Ample promises faster electric vehicle charging with modular battery swapping

Satsuki Then - Mar 5, 2021, 7:26am CST
Ample promises faster electric vehicle charging with modular battery swapping

A company called Ample has announced a new system it believes will bring faster and cheaper energy delivered to electric vehicles. The system Ample has developed can be rolled out across an entire city in only a few weeks. The system uses Modular Battery Swapping to deliver a 100 percent charge to an EV in less than 10 minutes.

The Ample system would work with any electric vehicle. Three times faster would mean dramatically shorter charging times and less cost to install the EV infrastructure. The company claims that the system is designed for rapid deployment and could equip an entire metropolitan area with the charging network in a matter of weeks with energy costs as cheap as gasoline.

The Ample system can also capture wind and solar power when available. One of the biggest reasons vehicle shoppers don’t go for electric vehicles is long charge times and poor electric charging infrastructure availability. Ample technology relies on two major components to address that issue.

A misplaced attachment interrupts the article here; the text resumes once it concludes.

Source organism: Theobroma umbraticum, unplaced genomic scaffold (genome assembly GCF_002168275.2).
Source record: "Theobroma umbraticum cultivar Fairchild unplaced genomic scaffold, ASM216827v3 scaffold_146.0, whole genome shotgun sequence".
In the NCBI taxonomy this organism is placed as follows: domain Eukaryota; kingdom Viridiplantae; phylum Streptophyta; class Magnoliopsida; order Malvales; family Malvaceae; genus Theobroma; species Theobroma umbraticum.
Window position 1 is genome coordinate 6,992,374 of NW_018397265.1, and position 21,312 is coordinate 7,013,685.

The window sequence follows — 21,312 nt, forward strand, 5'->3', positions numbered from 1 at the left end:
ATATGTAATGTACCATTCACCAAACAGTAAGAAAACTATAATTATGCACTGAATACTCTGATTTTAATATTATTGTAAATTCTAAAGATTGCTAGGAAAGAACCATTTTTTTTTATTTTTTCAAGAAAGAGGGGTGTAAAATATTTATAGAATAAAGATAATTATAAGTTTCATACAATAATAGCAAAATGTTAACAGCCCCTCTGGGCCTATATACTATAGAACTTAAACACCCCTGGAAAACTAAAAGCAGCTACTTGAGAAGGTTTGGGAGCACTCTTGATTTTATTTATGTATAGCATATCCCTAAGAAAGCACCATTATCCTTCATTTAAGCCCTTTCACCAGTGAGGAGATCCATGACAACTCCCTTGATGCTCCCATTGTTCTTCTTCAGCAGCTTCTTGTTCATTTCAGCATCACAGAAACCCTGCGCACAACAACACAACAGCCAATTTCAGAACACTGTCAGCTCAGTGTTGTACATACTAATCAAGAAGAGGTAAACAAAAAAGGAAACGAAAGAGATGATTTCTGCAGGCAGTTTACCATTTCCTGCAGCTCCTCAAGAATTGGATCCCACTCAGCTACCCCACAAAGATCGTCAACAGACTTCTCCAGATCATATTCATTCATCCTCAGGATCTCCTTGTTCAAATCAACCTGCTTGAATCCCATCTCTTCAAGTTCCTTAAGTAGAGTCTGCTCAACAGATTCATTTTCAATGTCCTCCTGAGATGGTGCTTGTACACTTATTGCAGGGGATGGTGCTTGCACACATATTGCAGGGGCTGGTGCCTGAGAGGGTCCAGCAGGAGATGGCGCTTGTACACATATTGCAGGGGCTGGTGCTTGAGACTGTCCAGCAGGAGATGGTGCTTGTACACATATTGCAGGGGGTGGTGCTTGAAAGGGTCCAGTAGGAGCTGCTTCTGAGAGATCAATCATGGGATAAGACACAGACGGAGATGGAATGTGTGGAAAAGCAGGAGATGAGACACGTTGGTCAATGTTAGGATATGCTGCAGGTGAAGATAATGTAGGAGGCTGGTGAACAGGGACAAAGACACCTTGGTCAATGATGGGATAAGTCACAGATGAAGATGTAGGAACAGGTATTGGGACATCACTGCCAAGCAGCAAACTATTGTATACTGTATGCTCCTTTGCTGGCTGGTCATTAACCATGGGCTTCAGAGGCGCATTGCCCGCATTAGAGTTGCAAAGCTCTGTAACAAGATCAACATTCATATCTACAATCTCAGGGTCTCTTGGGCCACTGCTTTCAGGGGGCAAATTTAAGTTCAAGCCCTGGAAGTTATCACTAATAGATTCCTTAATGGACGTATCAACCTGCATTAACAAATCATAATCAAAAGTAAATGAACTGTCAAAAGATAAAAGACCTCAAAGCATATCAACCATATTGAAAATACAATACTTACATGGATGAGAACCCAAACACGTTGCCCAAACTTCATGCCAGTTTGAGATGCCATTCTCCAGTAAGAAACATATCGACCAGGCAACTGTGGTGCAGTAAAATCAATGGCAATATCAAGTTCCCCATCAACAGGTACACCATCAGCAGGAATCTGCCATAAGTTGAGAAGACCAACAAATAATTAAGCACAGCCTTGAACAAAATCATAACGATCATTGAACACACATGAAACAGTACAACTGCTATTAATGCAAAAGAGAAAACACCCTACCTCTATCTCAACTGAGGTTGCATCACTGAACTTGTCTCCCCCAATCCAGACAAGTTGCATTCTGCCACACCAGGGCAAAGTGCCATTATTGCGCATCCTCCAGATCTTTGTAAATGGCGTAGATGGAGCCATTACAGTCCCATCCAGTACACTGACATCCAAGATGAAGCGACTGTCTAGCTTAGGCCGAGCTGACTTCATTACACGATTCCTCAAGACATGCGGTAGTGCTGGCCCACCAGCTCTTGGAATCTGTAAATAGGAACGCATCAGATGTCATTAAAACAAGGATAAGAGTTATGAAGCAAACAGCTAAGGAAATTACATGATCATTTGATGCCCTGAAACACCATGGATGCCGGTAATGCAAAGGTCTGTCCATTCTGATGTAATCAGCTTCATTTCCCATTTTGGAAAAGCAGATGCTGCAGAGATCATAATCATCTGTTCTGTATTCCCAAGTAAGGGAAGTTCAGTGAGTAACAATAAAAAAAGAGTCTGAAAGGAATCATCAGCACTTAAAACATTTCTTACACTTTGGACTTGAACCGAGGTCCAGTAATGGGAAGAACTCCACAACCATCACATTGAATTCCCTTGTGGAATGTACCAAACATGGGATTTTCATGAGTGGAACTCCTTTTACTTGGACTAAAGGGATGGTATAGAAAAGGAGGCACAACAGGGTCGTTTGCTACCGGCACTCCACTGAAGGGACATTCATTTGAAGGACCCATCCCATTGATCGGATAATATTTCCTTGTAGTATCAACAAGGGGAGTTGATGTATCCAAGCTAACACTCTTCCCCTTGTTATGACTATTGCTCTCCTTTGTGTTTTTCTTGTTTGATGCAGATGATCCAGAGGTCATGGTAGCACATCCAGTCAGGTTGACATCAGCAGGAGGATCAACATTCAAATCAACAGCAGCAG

The first major component is that Ample is a fully-autonomous swapping station that removes depleted battery modules from the car and replaces them with completely charged ones. The depleted battery packs are placed on shelves where they are recharged. The second major component is a modular battery architecture allowing any EV to use Ample stations.

Ample modules are described as Lego-like and can accommodate vehicles of any size or model. Charging stations require no construction and can be assembled wherever two parking spots are available, making them convenient for locations like grocery stores, gas stations, or rest stops along the highway. Large fleets of electric vehicles will be the first to use the Ample system, and deployments are underway in the Bay Area right now. Ample also says it’s currently working with a number of the largest automakers in the world for mass deployment in the US, Europe, and Asia.


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